Thanks for providing a source. Yes, when Craig speaks of himself, he often refers to himself foremost as a philosopher. However, independent sources most often refer to him as a theologian. Here's what I wrote about this last April, including several sources:
  1. MOS: The lead is intended to summarize the body. In the body, we have excruciating detail covering Craig's apologetics, but not one single section devoted to analytic philosophy or the philosophy of time outside of theology.
  2. His Works: Craig's own works primarily cover apologetics. See here; the first mentioned are "Reasonable Faith: Christian Truth and Apologetics", "Philosophical Foundations for a Christian Worldview", "On Guard: Defending Your Faith with Reason and Precision", and so on. All theological works, specifically pertaining to Christian apologetics.
  3. Sources: This article has a problem with using craig's promotional literature to describe and document him, instead of independent sources. The only sources which describe him foremost as an analytic philosopher are sourced to his autobiography. Independent sources describe him primarily as a Christian apologist. The source used to back up the label "analytic philosopher", in fact, never calls him that, and repeatedly refers to him as a theologian. Here are several independent sources: "a prominent Christian academic and apologist", "Chrisian apologist", "Apologist", "noted Christian apologist", "Christian Apologist", "Christian apologist...Many professional philosophers" (outside of theology) "know about him only vaguely", "Christian theologian", "Theologian", "American theologian". These are literally the first results you find when searching for Craig online which give him any label. Not one calls him an "analytic philosopher".
  4. Weight: The weight presented to each label in the lead should reflect the the weight presented in the article. Quoting from the body: "Craig is best known for his resuscitation of a version of the cosmological argument." If that's what he is best known for, then he is best known as a Christian apologist.
I'm glad we're talking about this now. Per BRD, I'm going to revert back to the state the article has been in for some time, and we can figure out the details here and make whatever change is best. Thanks!   — Jess· Δ 20:49, 28 July 2015 (UTC)
It appears you edited your post after I responded to it to add a few more sources. Biola and Talbot are both very likely to have been written by Craig (that's how those blurbs usually work), but even still, Biola lists him prominently under "Apologetics Faculty", and first lists "philosopher of religion" in his blurb. Again, it is our job foremost to reflect independent sources, not press releases closely tied to the subject.   — Jess· Δ 21:21, 28 July 2015 (UTC)
Yes, when Craig speaks of himself, he often refers to himself foremost as a philosopher.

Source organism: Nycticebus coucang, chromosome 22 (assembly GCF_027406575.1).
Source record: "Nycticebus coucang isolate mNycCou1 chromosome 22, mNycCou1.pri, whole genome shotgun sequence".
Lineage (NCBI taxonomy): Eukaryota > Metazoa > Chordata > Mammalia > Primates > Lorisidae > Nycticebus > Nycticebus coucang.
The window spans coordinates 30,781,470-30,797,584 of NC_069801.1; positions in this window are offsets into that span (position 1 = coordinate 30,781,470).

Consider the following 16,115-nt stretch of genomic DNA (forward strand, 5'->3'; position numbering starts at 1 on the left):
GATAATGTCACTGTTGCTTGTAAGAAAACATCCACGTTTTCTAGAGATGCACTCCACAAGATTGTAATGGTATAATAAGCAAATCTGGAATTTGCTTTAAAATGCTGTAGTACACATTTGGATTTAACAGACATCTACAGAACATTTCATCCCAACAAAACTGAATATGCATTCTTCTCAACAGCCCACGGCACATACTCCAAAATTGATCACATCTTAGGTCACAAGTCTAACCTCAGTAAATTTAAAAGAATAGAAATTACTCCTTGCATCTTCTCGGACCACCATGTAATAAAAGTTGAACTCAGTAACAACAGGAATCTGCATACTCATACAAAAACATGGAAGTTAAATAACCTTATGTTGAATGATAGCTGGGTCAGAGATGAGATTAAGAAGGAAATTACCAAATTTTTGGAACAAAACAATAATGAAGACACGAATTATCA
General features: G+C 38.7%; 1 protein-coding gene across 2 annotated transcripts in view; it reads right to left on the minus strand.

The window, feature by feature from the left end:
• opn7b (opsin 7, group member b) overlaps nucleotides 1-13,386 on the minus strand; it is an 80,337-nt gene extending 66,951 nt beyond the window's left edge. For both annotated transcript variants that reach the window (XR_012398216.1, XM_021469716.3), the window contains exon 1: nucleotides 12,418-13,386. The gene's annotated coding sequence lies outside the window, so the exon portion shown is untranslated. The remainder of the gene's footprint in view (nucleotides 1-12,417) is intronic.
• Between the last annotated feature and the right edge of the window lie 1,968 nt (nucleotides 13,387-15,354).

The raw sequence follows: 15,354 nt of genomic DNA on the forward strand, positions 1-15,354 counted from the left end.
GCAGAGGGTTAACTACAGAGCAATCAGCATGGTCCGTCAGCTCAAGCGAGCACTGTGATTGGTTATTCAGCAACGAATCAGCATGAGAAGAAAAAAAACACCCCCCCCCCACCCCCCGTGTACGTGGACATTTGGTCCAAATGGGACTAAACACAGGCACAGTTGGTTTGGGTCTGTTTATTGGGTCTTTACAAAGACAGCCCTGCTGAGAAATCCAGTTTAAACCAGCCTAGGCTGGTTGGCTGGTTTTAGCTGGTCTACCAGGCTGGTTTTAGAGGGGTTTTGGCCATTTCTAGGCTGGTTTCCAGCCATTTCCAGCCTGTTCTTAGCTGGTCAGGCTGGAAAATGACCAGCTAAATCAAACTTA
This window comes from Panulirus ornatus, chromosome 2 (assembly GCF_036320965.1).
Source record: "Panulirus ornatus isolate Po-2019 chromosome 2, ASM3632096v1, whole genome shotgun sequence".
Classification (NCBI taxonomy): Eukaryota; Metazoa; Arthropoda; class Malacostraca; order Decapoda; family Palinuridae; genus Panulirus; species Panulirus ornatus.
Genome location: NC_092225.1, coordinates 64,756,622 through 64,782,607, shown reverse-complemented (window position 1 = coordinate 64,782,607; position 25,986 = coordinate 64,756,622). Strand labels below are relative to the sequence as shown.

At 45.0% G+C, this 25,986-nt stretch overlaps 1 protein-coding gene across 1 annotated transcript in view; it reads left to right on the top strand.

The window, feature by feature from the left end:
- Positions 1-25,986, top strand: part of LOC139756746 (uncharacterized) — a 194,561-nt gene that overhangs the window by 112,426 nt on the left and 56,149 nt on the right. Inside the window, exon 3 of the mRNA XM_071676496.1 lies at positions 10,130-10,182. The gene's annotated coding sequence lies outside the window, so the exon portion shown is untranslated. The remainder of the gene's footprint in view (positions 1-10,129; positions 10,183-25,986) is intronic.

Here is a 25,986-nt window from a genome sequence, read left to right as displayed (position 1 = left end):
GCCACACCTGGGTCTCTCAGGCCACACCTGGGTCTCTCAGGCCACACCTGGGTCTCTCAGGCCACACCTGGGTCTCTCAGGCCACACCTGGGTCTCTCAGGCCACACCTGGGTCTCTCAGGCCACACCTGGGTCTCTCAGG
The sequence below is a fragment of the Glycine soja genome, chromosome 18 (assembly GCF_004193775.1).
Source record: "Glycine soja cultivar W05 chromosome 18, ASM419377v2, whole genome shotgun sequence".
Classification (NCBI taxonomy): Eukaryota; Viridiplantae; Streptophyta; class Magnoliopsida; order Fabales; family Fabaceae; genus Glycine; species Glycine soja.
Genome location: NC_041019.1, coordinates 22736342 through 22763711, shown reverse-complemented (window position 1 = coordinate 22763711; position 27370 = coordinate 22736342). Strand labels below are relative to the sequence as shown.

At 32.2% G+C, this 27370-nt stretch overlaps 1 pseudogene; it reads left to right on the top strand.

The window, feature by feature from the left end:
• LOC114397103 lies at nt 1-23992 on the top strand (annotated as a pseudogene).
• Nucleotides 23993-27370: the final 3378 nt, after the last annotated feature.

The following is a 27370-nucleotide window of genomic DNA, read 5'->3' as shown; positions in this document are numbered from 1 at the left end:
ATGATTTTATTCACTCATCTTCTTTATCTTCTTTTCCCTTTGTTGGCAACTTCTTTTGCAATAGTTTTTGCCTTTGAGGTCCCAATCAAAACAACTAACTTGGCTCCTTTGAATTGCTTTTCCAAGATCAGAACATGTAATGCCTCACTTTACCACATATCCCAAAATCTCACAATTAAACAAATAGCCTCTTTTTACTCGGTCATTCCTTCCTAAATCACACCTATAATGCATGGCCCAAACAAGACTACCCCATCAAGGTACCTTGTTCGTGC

Which is important, unless you presume Craig is a liar, or that his perspective is distorted in some way.

However, independent sources most often refer to him as a theologian.

That's indeed your claim.

For the sake of discussion, let's say that is true. Does that mean he is in fact a theologian first and foremost? And isn't the primary job of an encyclopedia to disseminate facts and not mere popular opinion? Wikipedia is not a tabloid. If I could find 10 independent sources that claimed Craig is a duck, then would that mean we should refer to him as a duck in his Wikipedia article? Let's use some common sense here.

I'd take the WLC profiles written by Biola.edu, HBU.edu, and Talbot.edu over sources like “Sabrina Dougall" from redbrick.me. You say that the profiles from Biola and Talbot were most likely written by Craig. Prove it. What do you mean "that's how it usually works"? That's pure speculation on your part. Even if we were to grant you "that's how it usually works," that doesn't necessarily mean that's what happened here. And what about HBU.edu? Is that a puff piece too? Those profiles appear to be written by Biola.edu and Talbot.edu, not Craig, so the burden of proof is on your shoulders here. In regard to the redbrick.me article, it didn't even call Craig a theologian, nor did it state that he teaches theology. It did, however, talk about how he teaches philosophy, and although the article did mention him as a "prominent Christian academic and apologist," please note the order and the question it raises: an academic in what? Richard Dawkins is a prominent atheist academic, but he is a biologist. Is he not? And should we speculate on who exactly wrote that article? Maybe we should speculate that Richard Dawkins was over her shoulder whispering into her ear.

His Works: Craig's own works primarily cover apologetics. See here; the first mentioned are "Reasonable Faith: Christian Truth and Apologetics", "Philosophical Foundations for a Christian Worldview", "On Guard: Defending Your Faith with Reason and Precision", and so on. All theological works, specifically pertaining to Christian apologetics.

Your link is a Google Book search of “William Lane Craig” and your claim is that because the books at the top of the list are Christian apologetics (so you believe), then therefore most of Craig's works are Christian apologetics. Well, obviously, that doesn't hold water. All you've shown is that his most popular books (according to Google) are Christian apologetic in nature--not that his body of work as a whole is mainly Christian apologetics. Using your logic, Richard Dawkins body of work is mainly atheistic because his most popular book (according to Google) is the God Delusion. Secondly, I'm going to need you to define for me what you believe Christian apologetics, theology, philosophy, and natural theology mean, because I get the impression that you may not know what they mean (no offense).You seem to think that if somebody presents arguments in favor of a god's existence or in particular, the Christian God, then that automatically means it is theology regardless of whether or not it comes from a philosophical context. If a group of renowned scientists came forward with a piece of unequivocal evidence in favor of the existence of God, would you call that science or theology? You do realize natural theology is a branch of philosophy, correct? Before that's resolved, it makes little sense to evaluate books like “Philosophical Foundations for a Christian Worldview” as philosophy, theology, christian apologetics, etc. 2601:901:8000:1169:D99F:313E:3717:FC26 (talk)